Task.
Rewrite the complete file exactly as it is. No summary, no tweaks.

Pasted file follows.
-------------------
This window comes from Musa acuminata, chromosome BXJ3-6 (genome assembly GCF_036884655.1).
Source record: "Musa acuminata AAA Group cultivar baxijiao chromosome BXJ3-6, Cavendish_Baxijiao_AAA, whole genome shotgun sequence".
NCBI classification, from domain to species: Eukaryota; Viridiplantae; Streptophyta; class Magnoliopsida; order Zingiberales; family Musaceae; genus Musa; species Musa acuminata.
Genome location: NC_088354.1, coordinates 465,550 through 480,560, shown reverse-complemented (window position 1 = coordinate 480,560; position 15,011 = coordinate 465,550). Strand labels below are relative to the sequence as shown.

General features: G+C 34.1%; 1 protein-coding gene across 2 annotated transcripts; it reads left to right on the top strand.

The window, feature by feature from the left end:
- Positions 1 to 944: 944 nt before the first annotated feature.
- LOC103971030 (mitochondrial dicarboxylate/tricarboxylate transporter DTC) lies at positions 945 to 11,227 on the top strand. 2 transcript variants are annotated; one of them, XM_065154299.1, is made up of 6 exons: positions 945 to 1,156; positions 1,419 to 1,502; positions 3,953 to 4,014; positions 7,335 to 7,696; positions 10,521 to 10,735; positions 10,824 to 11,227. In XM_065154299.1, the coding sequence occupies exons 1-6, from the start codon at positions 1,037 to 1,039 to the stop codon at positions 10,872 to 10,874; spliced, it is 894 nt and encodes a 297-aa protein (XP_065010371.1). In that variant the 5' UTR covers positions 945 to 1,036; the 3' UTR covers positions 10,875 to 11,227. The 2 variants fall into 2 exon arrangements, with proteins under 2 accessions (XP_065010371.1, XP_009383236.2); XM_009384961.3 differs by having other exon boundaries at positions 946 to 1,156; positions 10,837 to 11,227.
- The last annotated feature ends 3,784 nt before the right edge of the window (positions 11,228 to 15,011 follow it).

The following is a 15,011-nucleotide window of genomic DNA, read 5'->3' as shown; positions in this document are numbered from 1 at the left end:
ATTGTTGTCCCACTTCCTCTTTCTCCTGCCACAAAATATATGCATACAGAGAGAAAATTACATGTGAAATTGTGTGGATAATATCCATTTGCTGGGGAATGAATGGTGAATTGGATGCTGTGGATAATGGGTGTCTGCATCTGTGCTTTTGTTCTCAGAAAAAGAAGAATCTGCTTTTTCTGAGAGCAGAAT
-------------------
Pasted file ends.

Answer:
This window comes from Musa acuminata, chromosome BXJ3-6 (genome assembly GCF_036884655.1).
Source record: "Musa acuminata AAA Group cultivar baxijiao chromosome BXJ3-6, Cavendish_Baxijiao_AAA, whole genome shotgun sequence".
NCBI classification, from domain to species: Eukaryota; Viridiplantae; Streptophyta; class Magnoliopsida; order Zingiberales; family Musaceae; genus Musa; species Musa acuminata.
Genome location: NC_088354.1, coordinates 465,550 through 480,560, shown reverse-complemented (window position 1 = coordinate 480,560; position 15,011 = coordinate 465,550). Strand labels below are relative to the sequence as shown.

General features: G+C 34.1%; 1 protein-coding gene across 2 annotated transcripts; it reads left to right on the top strand.

The window, feature by feature from the left end:
- Positions 1 to 944: 944 nt before the first annotated feature.
- LOC103971030 (mitochondrial dicarboxylate/tricarboxylate transporter DTC) lies at positions 945 to 11,227 on the top strand. 2 transcript variants are annotated; one of them, XM_065154299.1, is made up of 6 exons: positions 945 to 1,156; positions 1,419 to 1,502; positions 3,953 to 4,014; positions 7,335 to 7,696; positions 10,521 to 10,735; positions 10,824 to 11,227. In XM_065154299.1, the coding sequence occupies exons 1-6, from the start codon at positions 1,037 to 1,039 to the stop codon at positions 10,872 to 10,874; spliced, it is 894 nt and encodes a 297-aa protein (XP_065010371.1). In that variant the 5' UTR covers positions 945 to 1,036; the 3' UTR covers positions 10,875 to 11,227. The 2 variants fall into 2 exon arrangements, with proteins under 2 accessions (XP_065010371.1, XP_009383236.2); XM_009384961.3 differs by having other exon boundaries at positions 946 to 1,156; positions 10,837 to 11,227.
- The last annotated feature ends 3,784 nt before the right edge of the window (positions 11,228 to 15,011 follow it).

The following is a 15,011-nucleotide window of genomic DNA, read 5'->3' as shown; positions in this document are numbered from 1 at the left end:
ATTGTTGTCCCACTTCCTCTTTCTCCTGCCACAAAATATATGCATACAGAGAGAAAATTACATGTGAAATTGTGTGGATAATATCCATTTGCTGGGGAATGAATGGTGAATTGGATGCTGTGGATAATGGGTGTCTGCATCTGTGCTTTTGTTCTCAGAAAAAGAAGAATCTGCTTTTTCTGAGAGCAGAAT